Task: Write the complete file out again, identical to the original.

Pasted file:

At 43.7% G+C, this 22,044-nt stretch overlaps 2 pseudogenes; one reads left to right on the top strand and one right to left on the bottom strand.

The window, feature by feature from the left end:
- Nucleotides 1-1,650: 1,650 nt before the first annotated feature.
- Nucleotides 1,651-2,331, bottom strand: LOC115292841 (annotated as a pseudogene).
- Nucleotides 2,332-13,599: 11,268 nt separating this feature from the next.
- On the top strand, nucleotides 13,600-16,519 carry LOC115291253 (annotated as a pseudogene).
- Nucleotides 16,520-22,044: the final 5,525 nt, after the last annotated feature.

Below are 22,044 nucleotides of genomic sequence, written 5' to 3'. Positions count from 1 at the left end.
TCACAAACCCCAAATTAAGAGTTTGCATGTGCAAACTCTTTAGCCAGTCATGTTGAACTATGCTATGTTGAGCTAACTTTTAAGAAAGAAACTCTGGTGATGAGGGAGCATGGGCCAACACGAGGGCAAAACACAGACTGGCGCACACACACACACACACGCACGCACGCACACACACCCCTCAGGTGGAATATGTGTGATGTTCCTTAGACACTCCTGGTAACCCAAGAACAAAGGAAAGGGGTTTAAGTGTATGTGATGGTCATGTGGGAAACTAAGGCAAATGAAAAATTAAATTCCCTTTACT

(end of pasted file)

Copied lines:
At 43.7% G+C, this 22,044-nt stretch overlaps 2 pseudogenes; one reads left to right on the top strand and one right to left on the bottom strand.

The window, feature by feature from the left end:
- Nucleotides 1-1,650: 1,650 nt before the first annotated feature.
- Nucleotides 1,651-2,331, bottom strand: LOC115292841 (annotated as a pseudogene).
- Nucleotides 2,332-13,599: 11,268 nt separating this feature from the next.
- On the top strand, nucleotides 13,600-16,519 carry LOC115291253 (annotated as a pseudogene).
- Nucleotides 16,520-22,044: the final 5,525 nt, after the last annotated feature.

Below are 22,044 nucleotides of genomic sequence, written 5' to 3'. Positions count from 1 at the left end.
TCACAAACCCCAAATTAAGAGTTTGCATGTGCAAACTCTTTAGCCAGTCATGTTGAACTATGCTATGTTGAGCTAACTTTTAAGAAAGAAACTCTGGTGATGAGGGAGCATGGGCCAACACGAGGGCAAAACACAGACTGGCGCACACACACACACACACGCACGCACGCACACACACCCCTCAGGTGGAATATGTGTGATGTTCCTTAGACACTCCTGGTAACCCAAGAACAAAGGAAAGGGGTTTAAGTGTATGTGATGGTCATGTGGGAAACTAAGGCAAATGAAAAATTAAATTCCCTTTACT